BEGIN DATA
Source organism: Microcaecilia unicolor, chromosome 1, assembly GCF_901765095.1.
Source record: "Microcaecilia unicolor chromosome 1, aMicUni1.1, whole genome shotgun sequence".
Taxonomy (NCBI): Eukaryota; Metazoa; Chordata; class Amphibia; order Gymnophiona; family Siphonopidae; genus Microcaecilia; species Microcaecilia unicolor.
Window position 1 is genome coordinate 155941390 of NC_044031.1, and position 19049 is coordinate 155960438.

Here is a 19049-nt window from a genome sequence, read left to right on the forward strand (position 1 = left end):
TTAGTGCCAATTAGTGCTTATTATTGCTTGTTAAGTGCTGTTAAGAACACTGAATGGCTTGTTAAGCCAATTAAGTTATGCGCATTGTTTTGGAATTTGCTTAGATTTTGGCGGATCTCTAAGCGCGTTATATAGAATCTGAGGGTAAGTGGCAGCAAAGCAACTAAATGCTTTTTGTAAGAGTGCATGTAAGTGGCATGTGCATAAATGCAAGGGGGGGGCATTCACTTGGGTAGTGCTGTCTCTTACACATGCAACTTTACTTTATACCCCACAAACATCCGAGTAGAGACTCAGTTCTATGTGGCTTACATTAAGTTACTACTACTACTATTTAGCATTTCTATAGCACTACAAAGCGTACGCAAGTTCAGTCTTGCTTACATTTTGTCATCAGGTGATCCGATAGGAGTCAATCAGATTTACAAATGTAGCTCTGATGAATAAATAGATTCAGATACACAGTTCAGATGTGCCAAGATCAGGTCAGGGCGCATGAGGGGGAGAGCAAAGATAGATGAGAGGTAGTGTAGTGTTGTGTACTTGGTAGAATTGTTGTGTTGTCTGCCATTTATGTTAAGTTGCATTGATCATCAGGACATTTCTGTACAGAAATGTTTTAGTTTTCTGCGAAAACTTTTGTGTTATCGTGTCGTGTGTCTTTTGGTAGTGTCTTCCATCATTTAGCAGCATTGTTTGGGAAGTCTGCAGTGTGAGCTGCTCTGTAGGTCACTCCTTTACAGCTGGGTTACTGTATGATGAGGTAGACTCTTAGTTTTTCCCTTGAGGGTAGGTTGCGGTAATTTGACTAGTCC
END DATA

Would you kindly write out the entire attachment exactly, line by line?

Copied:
Source organism: Microcaecilia unicolor, chromosome 1, assembly GCF_901765095.1.
Source record: "Microcaecilia unicolor chromosome 1, aMicUni1.1, whole genome shotgun sequence".
Taxonomy (NCBI): Eukaryota; Metazoa; Chordata; class Amphibia; order Gymnophiona; family Siphonopidae; genus Microcaecilia; species Microcaecilia unicolor.
Window position 1 is genome coordinate 155941390 of NC_044031.1, and position 19049 is coordinate 155960438.

Here is a 19049-nt window from a genome sequence, read left to right on the forward strand (position 1 = left end):
TTAGTGCCAATTAGTGCTTATTATTGCTTGTTAAGTGCTGTTAAGAACACTGAATGGCTTGTTAAGCCAATTAAGTTATGCGCATTGTTTTGGAATTTGCTTAGATTTTGGCGGATCTCTAAGCGCGTTATATAGAATCTGAGGGTAAGTGGCAGCAAAGCAACTAAATGCTTTTTGTAAGAGTGCATGTAAGTGGCATGTGCATAAATGCAAGGGGGGGGCATTCACTTGGGTAGTGCTGTCTCTTACACATGCAACTTTACTTTATACCCCACAAACATCCGAGTAGAGACTCAGTTCTATGTGGCTTACATTAAGTTACTACTACTACTATTTAGCATTTCTATAGCACTACAAAGCGTACGCAAGTTCAGTCTTGCTTACATTTTGTCATCAGGTGATCCGATAGGAGTCAATCAGATTTACAAATGTAGCTCTGATGAATAAATAGATTCAGATACACAGTTCAGATGTGCCAAGATCAGGTCAGGGCGCATGAGGGGGAGAGCAAAGATAGATGAGAGGTAGTGTAGTGTTGTGTACTTGGTAGAATTGTTGTGTTGTCTGCCATTTATGTTAAGTTGCATTGATCATCAGGACATTTCTGTACAGAAATGTTTTAGTTTTCTGCGAAAACTTTTGTGTTATCGTGTCGTGTGTCTTTTGGTAGTGTCTTCCATCATTTAGCAGCATTGTTTGGGAAGTCTGCAGTGTGAGCTGCTCTGTAGGTCACTCCTTTACAGCTGGGTTACTGTATGATGAGGTAGACTCTTAGTTTTTCCCTTGAGGGTAGGTTGCGGTAATTTGACTAGTCC